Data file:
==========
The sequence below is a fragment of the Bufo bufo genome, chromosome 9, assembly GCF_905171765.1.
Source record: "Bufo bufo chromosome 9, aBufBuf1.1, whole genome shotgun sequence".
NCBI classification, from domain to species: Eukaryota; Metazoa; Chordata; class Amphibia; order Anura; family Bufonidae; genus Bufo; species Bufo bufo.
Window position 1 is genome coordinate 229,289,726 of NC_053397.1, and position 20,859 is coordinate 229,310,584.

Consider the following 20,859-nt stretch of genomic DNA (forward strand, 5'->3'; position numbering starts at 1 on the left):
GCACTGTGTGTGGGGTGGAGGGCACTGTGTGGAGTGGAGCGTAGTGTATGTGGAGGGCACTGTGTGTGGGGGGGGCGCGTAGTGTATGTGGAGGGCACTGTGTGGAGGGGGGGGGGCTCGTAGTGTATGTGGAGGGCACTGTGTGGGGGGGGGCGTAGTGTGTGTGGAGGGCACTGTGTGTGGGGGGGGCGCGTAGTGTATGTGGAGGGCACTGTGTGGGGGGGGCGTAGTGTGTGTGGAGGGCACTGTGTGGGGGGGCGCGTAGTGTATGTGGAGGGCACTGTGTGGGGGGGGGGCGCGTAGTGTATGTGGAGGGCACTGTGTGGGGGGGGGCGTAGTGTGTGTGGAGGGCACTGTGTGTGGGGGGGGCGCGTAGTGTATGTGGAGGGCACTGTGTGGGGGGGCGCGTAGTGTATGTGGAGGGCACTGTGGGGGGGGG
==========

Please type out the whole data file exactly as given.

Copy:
The sequence below is a fragment of the Bufo bufo genome, chromosome 9, assembly GCF_905171765.1.
Source record: "Bufo bufo chromosome 9, aBufBuf1.1, whole genome shotgun sequence".
NCBI classification, from domain to species: Eukaryota; Metazoa; Chordata; class Amphibia; order Anura; family Bufonidae; genus Bufo; species Bufo bufo.
Window position 1 is genome coordinate 229,289,726 of NC_053397.1, and position 20,859 is coordinate 229,310,584.

Consider the following 20,859-nt stretch of genomic DNA (forward strand, 5'->3'; position numbering starts at 1 on the left):
GCACTGTGTGTGGGGTGGAGGGCACTGTGTGGAGTGGAGCGTAGTGTATGTGGAGGGCACTGTGTGTGGGGGGGGCGCGTAGTGTATGTGGAGGGCACTGTGTGGAGGGGGGGGGGCTCGTAGTGTATGTGGAGGGCACTGTGTGGGGGGGGGCGTAGTGTGTGTGGAGGGCACTGTGTGTGGGGGGGGCGCGTAGTGTATGTGGAGGGCACTGTGTGGGGGGGGCGTAGTGTGTGTGGAGGGCACTGTGTGGGGGGGCGCGTAGTGTATGTGGAGGGCACTGTGTGGGGGGGGGGCGCGTAGTGTATGTGGAGGGCACTGTGTGGGGGGGGGCGTAGTGTGTGTGGAGGGCACTGTGTGTGGGGGGGGCGCGTAGTGTATGTGGAGGGCACTGTGTGGGGGGGCGCGTAGTGTATGTGGAGGGCACTGTGGGGGGGGG